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Contrasting with the previous entry of the Himalayan landscape without any visible sign of humans, I also love the Bhutanese traditional rice terracing found all over the mountainous countryside, like this image from the far East of Bhutan in the region of Mongar.
Bhutan is a land of small holding subsistence farming, and the vast majority of the land is still under thick native forest, in fact the forest cover is increasing yearly and it’s basically forbidden to clear new land for farming. The Bhutanese landscape is very mountainous, the valleys are steep and with only a few exceptions, narrow, so every bit of flat space is utilised carefully for cropping. When the land is not flat, they make it flat with terracing. Very clever use of space and it makes for beautiful scenery.
On my last Photo Tour to Bhutan I found myself gazing more and more at the magical Himalayan Landscape.
Last year I made two trips to Bhutan, one in the Himalayan Spring in April, and again in Autumn in November. Both times of year are beautiful and in quite different ways. In Spring the rice is just being planted and the fields are beginning to go green, the trees are starting to sprout new fresh leaves and the land is waking up from the big freeze of winter. Autumn of course is the opposite, the rice is being harvested, vegetables are being stored, the chillies are all on the roof being dried for winter use and the land is slowing down ready to go into hibernation. Both very different views and it was a new perspective for me to see both ends of the seasons in one year, to revisit places who on the last visit were planting when they were now harvesting.
The other thing I noticed last year was that I found myself shooting more landscapes of Bhutan. On previous photo tours of Bhutan (2016 will be my 7th trip there) I was almost totally captivated with the people and the culture, it’s so very different to where I am from that it was hard not to be. These last two trips it felt like I was re-seeing the amazing Bhutanese landscape, both the natural world and the place that the Bhutanese people have made within it for what really is thousands of years.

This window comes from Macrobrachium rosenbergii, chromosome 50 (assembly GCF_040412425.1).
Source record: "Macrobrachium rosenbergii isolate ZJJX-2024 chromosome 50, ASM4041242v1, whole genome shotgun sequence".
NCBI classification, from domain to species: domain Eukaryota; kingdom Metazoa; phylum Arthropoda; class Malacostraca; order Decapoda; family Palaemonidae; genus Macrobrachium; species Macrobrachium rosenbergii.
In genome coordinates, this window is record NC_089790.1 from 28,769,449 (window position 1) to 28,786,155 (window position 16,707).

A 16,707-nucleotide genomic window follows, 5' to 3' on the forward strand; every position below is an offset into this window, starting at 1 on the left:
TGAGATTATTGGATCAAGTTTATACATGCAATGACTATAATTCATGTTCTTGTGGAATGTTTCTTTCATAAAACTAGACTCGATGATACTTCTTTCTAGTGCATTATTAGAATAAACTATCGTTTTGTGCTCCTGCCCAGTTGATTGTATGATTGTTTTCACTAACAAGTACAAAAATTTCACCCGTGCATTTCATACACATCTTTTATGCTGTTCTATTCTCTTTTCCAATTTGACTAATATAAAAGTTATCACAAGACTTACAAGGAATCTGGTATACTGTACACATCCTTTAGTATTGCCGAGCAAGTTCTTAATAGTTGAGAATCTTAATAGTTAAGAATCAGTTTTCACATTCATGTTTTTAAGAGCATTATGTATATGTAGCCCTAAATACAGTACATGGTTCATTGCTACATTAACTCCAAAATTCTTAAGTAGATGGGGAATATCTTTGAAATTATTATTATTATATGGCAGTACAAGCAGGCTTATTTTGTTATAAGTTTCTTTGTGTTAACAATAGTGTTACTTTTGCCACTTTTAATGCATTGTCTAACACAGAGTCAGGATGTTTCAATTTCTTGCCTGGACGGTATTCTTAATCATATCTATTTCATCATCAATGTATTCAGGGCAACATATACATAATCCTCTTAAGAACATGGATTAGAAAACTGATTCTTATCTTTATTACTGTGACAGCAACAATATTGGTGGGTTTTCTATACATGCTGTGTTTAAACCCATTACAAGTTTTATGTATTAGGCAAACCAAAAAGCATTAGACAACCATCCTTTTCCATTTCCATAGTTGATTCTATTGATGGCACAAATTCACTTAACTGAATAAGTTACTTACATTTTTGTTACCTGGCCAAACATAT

Click the “Read More” to see the raw processed version of this image straight out of Lightroom before final adjustments in Photoshop. Read the rest of this entry »
I just returned from Melbourne where I went to watch the judging of the Australian Professional Photography Awards (APPAs) where I managed to achieve 3 Silver awards… Of course I submitted 4 Gold with distinction images (at least in my mind), but something happened to them on the way over and they transformed to three silvers and one bombed out completely at 78 (No award, Silver award starts at 80 points).
The judging was certainly fierce, and there were no free rides handed out. I look back on many of my past entries that got easy silvers, and I doubt they would even get a look in now. I think that really shows how the standard of photography in Australia has risen, my own with it I hope, and the competition is now very intense.
Dark moody skies are my favourite type of lighting, especially for the stunning landscape of Iceland. Beautiful little timber churches also look magic contrasted against the surreal green/yellow of the Icelandic landscape with jagged peaks receding into the distance behind them, especially with low clouds moving in on the tops of those peaks. Bright blue sky and sunshine is lovely, don’t get me wrong, lovely to sit in the sun and watch the world go by, but I usually leave my camera in the bag then. I’d much rather brave the cold blustery conditions and risk getting rained on to get that lovely soft diffused light you only get with dark stormy skies.
This year has been a huge year for travel for me, I’ve had Photo tours to Bhutan, Cambodia and Iceland with a few weeks scouting trip to Norway for tours next year, and in a few weeks I’m of to Bhutan again for the second time this year… I have so many new images that I don’t know where to start!
So, for want of a better plan I will begin with an image from my most recent trip to Iceland, where I ran two photographic tours back to back with Iurie Belegurschi. One of the locations I was really keen to go to on this trip was the Southern Highlands of Iceland with its amazing volcanic landscape and the painted hills. Read the rest of this entry »